NOW Magazine - Talking to Ziad Sayegh

In March this year, the Civic Influence Hub (CIH), with the Research and Strategic Studies Center of the LAF, organized a seminar conference to discuss national security in Lebanon. NOW speaks to Ziad Sayegh, CEO of the Civic Influence Hub.

NOW: What is national security? 

Sayegh: National security is everything related to the protection of the interests of the state and the people. Some people might think it is a form of military security, but from the point of view of the Civic Influence Hub (CIH), the national security seminar conference—launched with the Research and Strategic Studies Center of the Lebanese Armed Forces—determines three fundamentals for national security: the efficiency of the operating system related to good governance in the country, such as respect for the Constitution and national law regardless of the political party in power; the sustainability of economic policies; and the sustainability of social policies.

These three fundamentals constitute tripartite equation: respect for the ambitions of the people; efficiency of Lebanese institution activities; and the establishment of sustainable policies. These fundamentals should be based on accountability.


National security is a concept that has not existed in Lebanon since 1943. In 1943, there was the national pact, but there was no national security. If the concept had existed prior to that, we could have spared Lebanon a lot of internal problems and external interference. As a pressure group, CIH is convinced it is necessary to correct structural imbalances in our economic and social policies. Our cooperation with the LAF Research and Strategic Studies Center stems from the belief that the military is nationally credible and can ensure that the Lebanese people benefit.



NOW: Why is it important to raise this issue now?


Sayegh: In the midst of the geopolitical dispersion in the region and incidents of late, it is necessary to protect Lebanon from the surrounding dangers and to ensure its development and prosperity. Our goal is to build a form of internal dynamics to protect Lebanon, stability being at the root of this.


The status-quo of the operating system in Lebanon is disturbing. For example, 33 draft laws—including the extended administrative decentralization law and the law on partnership between private sector and public—are still in parliament. On the economic level, with all the depth Lebanon has, we still face problems with electricity and water. Twenty-five percent of the Lebanese people are on the poverty line and 8% are below it. Eighty percent of the youth are emigrating and two-thirds of the Lebanese people do not have social security. The collapse we are witnessing in Lebanon should be an opportunity to gather the Lebanese people around their own interests and around building national security in Lebanon. The CIH sees national security as a federative and productive national pact.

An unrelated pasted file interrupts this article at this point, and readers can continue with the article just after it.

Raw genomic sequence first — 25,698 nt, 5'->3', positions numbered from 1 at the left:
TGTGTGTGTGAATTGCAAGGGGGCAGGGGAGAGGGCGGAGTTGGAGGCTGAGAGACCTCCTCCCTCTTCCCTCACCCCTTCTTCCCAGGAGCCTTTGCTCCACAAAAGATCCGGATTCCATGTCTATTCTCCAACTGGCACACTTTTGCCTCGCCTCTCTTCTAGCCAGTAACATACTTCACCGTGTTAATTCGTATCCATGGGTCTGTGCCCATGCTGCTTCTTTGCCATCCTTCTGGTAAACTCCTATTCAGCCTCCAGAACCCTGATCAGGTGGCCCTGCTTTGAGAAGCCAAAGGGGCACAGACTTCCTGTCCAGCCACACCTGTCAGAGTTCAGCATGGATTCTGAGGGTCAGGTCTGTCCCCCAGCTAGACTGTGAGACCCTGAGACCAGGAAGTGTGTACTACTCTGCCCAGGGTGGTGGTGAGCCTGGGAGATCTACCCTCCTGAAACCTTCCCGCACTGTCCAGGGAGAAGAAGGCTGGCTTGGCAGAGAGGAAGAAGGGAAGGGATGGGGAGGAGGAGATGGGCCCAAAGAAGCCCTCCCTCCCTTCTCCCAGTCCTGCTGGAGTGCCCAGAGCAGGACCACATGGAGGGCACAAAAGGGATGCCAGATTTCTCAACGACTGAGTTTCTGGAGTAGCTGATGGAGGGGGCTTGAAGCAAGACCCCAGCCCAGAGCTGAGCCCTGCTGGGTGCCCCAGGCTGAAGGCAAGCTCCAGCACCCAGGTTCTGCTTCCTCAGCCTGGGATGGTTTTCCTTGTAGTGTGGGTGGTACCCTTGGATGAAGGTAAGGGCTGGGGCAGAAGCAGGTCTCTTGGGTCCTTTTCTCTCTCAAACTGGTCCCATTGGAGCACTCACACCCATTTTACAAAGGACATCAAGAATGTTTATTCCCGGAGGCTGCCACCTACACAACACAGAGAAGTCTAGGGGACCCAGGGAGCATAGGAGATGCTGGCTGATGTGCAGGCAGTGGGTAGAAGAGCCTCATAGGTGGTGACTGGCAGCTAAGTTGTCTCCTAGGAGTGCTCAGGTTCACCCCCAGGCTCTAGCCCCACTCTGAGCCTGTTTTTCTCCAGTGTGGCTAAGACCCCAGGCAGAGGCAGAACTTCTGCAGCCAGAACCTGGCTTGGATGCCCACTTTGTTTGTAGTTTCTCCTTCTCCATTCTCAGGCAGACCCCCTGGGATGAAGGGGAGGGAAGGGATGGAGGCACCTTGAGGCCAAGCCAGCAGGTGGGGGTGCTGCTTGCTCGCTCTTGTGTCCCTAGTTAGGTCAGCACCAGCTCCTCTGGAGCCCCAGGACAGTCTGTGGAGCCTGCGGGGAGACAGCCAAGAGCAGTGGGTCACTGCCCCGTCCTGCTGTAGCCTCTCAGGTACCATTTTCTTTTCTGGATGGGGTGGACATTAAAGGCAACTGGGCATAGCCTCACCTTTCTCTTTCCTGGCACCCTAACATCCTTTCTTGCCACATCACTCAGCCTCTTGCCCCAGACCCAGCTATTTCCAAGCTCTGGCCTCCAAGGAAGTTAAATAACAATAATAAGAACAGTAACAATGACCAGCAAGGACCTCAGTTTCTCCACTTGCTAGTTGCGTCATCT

NOW: What is the current of national security situation in Lebanon?


Sayegh: The concept of national security does not exist in Lebanon. During the seminar conference, we affirmed that we want to continue with the dialogue and the round tables to discuss national security. We also called for the establishment of a national security council in Lebanon, where all fundamental issues are discussed so as to ensure the interests of Lebanon and the Lebanese people. This needs a scientific reading—we need to get rid of emotional, poetic and demagogic reactions and be more interested in citizens’ concerns. To do this, there should be a bridge between scientists, experts and decision makers.  



NOW: What are the obstacles?


Sayegh: Political differences might be an obstacle—especially that the conflict is sometimes between different political constants and fundamentals. External interference and Lebanese vulnerability towards external factors could also negatively affect this national vision. Taking into consideration the regional situation, I think there is no better opportunity for the Lebanese to detach themselves from external powers and try to build internal dynamics, because Lebanese interests are at stake. We need to give ourselves an opportunity for dialogue.



NOW: Do you think this is the only way to reestablish Lebanese stability?


Sayegh: The adjustment of roadmaps starts with the adjustment of perceptions. Concepts and perceptions should be made clear in the first place before thinking about the course of this vision.



NOW: What future steps will CIH take?


Sayegh: The CIH is also collaborating with other national institutions like Banque du Liban, economic stakeholders, universities, media outlets, syndicates, and civil society forums to announce a series of round tables that will offer a comprehensive to national security.


This vision needs to be highlighted more in the media. We also need to organize more conferences before we can determine what the public’s opinion is. After these discussions, we will organize—maybe in a year—we will be able conduct a poll and see what the Lebanese people think of it. The CIH, along with its partners, wants to call for the establishment of a federative and productive national pact that unifies the Lebanese people.


We should take the initiative, but it should be a scientific, pragmatic and sustainable initiative.  

Read the full Myra Abdallah article on NOW English in the following link: